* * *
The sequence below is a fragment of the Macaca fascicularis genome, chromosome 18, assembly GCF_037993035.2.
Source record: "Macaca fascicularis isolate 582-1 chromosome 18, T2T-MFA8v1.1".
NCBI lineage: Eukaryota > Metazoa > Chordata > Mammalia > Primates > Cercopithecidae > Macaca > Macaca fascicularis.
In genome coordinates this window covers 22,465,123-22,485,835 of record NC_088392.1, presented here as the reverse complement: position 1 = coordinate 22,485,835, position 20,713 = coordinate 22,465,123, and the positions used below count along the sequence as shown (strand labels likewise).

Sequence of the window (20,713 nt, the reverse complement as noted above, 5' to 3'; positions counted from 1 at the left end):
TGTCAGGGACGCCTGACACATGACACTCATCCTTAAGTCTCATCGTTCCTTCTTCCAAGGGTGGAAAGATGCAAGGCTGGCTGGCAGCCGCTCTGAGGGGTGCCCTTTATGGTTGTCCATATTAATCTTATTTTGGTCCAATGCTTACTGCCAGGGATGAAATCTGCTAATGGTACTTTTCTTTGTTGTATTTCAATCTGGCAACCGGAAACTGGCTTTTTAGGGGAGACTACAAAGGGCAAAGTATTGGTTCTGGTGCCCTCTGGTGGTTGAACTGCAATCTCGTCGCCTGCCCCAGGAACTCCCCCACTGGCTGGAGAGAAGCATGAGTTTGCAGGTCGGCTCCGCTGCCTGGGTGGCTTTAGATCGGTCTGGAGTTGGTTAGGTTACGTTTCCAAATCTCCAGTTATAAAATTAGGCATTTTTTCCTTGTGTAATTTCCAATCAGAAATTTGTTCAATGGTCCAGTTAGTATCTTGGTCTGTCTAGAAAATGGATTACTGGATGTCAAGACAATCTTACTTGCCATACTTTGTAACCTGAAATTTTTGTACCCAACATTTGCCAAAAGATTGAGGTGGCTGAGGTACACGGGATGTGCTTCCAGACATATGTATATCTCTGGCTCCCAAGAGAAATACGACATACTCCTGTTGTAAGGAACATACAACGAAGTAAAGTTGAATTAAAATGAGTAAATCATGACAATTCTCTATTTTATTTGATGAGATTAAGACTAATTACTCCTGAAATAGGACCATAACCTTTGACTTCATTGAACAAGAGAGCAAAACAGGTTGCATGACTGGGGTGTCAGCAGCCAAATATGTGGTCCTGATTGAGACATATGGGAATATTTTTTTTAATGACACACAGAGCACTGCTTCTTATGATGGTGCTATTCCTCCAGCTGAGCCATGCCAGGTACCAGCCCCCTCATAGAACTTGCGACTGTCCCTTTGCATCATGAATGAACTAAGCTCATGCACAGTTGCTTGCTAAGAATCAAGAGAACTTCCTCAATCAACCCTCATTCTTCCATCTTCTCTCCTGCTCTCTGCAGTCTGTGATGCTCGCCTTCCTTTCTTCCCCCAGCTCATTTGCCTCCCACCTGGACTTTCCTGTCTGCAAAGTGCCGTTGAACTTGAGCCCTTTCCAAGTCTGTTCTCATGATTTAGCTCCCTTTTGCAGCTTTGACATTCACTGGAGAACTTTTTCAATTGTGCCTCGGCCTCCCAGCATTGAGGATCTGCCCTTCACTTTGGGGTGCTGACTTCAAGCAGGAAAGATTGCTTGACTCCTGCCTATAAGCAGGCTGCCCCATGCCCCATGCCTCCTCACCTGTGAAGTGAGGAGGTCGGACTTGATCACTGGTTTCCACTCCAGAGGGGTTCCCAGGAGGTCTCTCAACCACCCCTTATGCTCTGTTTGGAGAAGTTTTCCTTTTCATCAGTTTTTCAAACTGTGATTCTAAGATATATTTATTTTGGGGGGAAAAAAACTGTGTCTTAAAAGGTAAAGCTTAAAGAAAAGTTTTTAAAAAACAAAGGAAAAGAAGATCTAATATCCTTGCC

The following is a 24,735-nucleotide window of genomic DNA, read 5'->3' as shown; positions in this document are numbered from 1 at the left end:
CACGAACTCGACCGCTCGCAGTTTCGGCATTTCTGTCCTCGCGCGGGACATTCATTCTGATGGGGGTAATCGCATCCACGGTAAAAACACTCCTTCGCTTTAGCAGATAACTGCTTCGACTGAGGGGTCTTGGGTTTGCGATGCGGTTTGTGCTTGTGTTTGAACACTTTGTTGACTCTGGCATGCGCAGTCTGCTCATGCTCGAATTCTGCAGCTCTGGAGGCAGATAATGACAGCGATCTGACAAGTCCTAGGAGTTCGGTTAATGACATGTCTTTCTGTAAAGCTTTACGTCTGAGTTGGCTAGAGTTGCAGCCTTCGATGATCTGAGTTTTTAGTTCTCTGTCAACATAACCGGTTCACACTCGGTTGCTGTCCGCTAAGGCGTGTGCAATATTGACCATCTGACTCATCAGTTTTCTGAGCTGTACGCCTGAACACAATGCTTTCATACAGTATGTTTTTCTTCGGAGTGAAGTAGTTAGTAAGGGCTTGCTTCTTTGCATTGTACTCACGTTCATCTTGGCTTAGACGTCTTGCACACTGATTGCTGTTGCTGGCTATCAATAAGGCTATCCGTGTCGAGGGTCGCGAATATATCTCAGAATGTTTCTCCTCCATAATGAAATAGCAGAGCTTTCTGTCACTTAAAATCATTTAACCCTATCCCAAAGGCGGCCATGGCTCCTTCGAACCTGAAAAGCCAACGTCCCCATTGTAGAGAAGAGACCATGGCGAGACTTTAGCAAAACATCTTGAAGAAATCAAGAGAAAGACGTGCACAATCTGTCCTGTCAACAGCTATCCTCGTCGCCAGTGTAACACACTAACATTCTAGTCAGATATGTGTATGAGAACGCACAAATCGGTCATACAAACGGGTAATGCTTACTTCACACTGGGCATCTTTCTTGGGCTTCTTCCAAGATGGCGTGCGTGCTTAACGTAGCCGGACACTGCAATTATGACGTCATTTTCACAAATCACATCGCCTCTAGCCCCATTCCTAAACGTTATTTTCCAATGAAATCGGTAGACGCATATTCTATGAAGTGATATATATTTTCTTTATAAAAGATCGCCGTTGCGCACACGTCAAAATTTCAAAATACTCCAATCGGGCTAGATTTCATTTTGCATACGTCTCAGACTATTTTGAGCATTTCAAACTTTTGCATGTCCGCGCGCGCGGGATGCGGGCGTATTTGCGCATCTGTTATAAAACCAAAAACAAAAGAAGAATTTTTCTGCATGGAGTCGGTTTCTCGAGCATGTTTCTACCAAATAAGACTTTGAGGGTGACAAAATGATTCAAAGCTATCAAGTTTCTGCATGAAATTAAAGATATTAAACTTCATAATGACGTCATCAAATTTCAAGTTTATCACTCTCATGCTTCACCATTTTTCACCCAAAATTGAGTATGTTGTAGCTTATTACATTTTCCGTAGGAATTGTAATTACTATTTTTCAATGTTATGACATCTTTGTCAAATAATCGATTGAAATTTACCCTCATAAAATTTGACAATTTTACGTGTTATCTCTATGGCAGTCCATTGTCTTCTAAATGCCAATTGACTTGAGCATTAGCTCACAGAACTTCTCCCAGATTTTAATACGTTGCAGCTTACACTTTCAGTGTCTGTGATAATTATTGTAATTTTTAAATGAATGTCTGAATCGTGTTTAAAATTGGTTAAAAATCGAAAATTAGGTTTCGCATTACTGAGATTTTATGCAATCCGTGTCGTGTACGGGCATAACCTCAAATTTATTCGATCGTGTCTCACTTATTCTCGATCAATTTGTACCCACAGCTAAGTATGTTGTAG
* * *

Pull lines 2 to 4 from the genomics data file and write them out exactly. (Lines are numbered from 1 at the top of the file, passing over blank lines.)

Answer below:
Source record: "Macaca fascicularis isolate 582-1 chromosome 18, T2T-MFA8v1.1".
NCBI lineage: Eukaryota > Metazoa > Chordata > Mammalia > Primates > Cercopithecidae > Macaca > Macaca fascicularis.
In genome coordinates this window covers 22,465,123-22,485,835 of record NC_088392.1, presented here as the reverse complement: position 1 = coordinate 22,485,835, position 20,713 = coordinate 22,465,123, and the positions used below count along the sequence as shown (strand labels likewise).